academics to small biotech

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academics to small biotech

Postby Melanie » Wed Nov 10, 2004 9:46 am

First of all, I am so happy to find this group, because I have been in great need of advice! I am currently in my first faculty position as assistant professor, but have been here long enough to realize that it is not what I want to do for a lifetime. I have been applying to small biotech jobs for a few months and Monday I interviewed with a company who appears to be very interested in me to manage one of their laboratories.

My first concern is that the title for the position is "Associate Scientist II", and I don't know if that would be detrimental to my resume in the future. The second concern stems from salary-I followed all the advice and asked for a range,and then mentioned that I was thinking of a salary closer to the upper end of that range due to my current position, experience and skills. No mention was made regarding moving expenses.

I was told that they would check my references and get back to me, so I might hear something soon. I suppose my overall question is whether I should be happy to have the opportunity to move into biotech and should accept an offer that isn't quite what I had hoped, but is close to maintaining my current standard of living?

Another more difficult question is, if I do accept this position, what do I do with all the supplies and equipment I purchased with my grants?

Thank you in advance for your assistance!


academics to small biotech

Postby Dave Jensen » Wed Nov 10, 2004 1:35 pm

Hello Melanie, I'm sorry that I can't answer your final question about the ethical matter of what to do with the supplies and equipment that you purchased with your grants. I've written a friend of mine, and asked for him to respond to you. Do others have any ideas for Melanie?

With regards to your discussions with the company. . . First off, how big is this company? They are using a VERY ODD title for the job of managing a lab. The "Associate Scientist" title is not the norm. Generally, something with "associate" in it, in industry, means "junior." So, substituting the words, you are offered the job of a Junior Scientist. Doesn't sound right. Why would this small company use titles that are so different from other firms? In reality, the title doesn't matter all that much, but years from now when you make another job change, you've got to explain it all, and you might as well start by asking them to explain it to you at the time of an offer. In other words, what is the career ladder and where does this fit?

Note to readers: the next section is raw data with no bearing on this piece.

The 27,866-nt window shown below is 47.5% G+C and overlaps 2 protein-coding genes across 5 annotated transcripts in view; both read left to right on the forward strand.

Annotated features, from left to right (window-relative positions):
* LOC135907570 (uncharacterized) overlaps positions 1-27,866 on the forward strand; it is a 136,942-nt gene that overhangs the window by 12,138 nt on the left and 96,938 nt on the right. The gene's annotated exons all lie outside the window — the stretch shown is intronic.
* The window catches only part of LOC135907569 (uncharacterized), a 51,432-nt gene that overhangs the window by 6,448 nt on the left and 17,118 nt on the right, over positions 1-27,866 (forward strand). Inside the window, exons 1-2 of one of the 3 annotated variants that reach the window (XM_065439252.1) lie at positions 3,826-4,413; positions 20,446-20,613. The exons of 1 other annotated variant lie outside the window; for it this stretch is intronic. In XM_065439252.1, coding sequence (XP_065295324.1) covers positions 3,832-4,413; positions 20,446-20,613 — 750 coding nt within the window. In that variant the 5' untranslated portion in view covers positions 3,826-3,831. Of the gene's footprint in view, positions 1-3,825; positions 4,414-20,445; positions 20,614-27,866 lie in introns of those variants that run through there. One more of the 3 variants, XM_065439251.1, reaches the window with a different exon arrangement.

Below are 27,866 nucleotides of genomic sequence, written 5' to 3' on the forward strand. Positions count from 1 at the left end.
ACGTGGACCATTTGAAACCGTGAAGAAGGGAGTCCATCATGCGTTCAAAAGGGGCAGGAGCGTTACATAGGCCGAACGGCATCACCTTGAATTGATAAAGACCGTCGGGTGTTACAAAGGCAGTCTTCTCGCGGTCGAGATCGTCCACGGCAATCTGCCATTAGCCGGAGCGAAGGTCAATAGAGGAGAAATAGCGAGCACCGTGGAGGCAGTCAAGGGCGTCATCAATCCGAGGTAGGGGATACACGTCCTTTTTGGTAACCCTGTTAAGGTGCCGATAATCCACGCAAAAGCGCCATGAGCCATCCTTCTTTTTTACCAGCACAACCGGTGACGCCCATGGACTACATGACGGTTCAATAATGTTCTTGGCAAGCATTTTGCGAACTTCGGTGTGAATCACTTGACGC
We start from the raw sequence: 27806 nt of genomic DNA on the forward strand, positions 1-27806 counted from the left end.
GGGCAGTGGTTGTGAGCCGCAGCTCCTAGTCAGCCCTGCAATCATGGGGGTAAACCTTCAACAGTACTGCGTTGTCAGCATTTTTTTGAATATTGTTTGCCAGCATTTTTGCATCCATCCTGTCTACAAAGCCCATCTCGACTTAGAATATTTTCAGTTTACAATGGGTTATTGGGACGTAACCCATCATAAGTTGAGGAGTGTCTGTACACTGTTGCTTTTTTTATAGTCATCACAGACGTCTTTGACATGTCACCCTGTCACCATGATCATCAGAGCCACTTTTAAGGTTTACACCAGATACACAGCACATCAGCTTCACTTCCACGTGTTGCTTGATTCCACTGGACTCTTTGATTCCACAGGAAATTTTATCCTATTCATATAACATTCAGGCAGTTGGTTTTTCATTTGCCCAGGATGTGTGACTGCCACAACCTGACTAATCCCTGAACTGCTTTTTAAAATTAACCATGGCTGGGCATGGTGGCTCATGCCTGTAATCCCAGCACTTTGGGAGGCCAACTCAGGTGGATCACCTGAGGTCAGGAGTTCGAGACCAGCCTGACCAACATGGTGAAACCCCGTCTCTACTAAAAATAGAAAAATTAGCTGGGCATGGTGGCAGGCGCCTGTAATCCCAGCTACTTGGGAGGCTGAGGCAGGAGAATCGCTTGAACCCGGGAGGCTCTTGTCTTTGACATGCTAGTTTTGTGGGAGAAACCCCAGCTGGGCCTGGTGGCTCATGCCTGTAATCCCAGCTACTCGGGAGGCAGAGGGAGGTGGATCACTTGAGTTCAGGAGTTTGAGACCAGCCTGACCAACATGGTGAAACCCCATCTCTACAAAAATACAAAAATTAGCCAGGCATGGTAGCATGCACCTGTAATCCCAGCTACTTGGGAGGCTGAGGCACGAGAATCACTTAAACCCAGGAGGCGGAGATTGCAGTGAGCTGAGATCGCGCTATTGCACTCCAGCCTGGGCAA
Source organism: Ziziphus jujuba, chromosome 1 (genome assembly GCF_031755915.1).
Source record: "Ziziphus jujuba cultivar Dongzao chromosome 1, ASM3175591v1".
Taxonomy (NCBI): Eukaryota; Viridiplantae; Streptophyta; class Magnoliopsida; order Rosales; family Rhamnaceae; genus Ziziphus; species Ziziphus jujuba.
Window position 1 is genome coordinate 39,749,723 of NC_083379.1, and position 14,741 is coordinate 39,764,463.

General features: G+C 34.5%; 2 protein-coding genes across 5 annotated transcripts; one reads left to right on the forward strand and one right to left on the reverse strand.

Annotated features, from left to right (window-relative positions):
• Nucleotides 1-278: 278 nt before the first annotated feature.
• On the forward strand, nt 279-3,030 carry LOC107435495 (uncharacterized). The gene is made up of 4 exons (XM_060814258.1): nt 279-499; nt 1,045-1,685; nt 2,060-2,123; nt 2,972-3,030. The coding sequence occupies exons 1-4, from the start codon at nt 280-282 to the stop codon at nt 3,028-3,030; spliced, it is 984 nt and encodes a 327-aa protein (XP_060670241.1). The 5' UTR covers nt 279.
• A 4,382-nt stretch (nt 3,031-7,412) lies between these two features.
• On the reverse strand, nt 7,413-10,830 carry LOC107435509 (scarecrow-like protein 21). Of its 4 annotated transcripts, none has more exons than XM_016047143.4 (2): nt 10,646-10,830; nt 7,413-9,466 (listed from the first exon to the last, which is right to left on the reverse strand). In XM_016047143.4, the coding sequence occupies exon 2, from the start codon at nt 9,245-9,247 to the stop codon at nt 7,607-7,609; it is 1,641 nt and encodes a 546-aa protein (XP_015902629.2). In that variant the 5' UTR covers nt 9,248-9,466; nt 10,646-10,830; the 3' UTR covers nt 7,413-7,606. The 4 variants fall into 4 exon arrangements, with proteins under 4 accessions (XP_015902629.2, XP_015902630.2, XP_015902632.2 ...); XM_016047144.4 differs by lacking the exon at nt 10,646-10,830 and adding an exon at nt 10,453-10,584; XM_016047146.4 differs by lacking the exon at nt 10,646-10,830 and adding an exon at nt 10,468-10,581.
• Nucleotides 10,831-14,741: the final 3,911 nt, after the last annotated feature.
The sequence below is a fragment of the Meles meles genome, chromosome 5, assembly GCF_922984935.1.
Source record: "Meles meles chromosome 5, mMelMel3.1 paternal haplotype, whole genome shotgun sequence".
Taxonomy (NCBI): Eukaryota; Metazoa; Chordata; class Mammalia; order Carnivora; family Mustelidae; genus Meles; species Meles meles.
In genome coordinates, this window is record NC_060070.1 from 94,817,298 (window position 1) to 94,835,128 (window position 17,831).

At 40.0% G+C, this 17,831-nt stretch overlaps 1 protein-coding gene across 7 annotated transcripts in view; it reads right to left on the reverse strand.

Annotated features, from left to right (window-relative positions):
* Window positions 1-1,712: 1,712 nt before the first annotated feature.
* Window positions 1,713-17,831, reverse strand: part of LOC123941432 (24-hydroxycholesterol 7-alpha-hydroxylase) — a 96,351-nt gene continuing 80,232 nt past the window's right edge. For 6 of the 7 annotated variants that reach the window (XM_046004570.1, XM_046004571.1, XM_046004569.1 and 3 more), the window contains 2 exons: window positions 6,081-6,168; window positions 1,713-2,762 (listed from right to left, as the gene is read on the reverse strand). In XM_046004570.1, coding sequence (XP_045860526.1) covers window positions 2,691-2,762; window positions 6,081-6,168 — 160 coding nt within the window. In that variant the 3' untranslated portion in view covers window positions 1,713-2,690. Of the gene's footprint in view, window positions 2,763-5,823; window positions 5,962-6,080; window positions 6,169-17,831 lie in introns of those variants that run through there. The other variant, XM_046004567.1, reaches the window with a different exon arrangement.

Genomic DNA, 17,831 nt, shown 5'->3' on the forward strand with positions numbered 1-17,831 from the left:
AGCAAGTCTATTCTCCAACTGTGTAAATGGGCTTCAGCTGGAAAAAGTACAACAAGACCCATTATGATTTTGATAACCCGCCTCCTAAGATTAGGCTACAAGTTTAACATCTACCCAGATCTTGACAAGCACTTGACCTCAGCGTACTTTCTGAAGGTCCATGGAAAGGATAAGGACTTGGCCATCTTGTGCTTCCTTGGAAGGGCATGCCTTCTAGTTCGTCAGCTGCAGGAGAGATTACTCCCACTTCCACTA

With regards to an offer, sounds like are waiting for that now. Yes, it should include relocation expenses. Many small companies only offer reimbursement of the moving van expense, but some of them will include housing allowances (temporary) on their end, as well as "points" for loans, etc. Don't take a job from a company that expects you to move yourself -- at your level, that just sounds very "cheap" and they may end up being cheap for your entire career with them.

Hope you can get some answers about that grant question,

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academics to small biotech

Postby Sarah » Mon Nov 29, 2004 8:27 pm

Hi Melanie,
As to the question about what to do with your lab supplies and equipment, this will vary greatly depending on your school and department. Most schools have some type of unwritten policy in place. Usually all equipment purchased with school-supplied start-up funds remain property of the school. Sometimes leaving faculty are allowed to take with them equipment that was purchased with funding that was raised entirely by themselves. Often, if someone else at the school would have a use for the equipment, then it usually gets donated to another lab. If no one at the school would have a use for it, then it can often be returned to the manufacturer for a partial credit or donated to a non-profit or community college lab. I've also heard of a few cases where the leaving faculty member was given the option to purchase the equipment from the school at a discount so he/she could move the equipment to the new lab.


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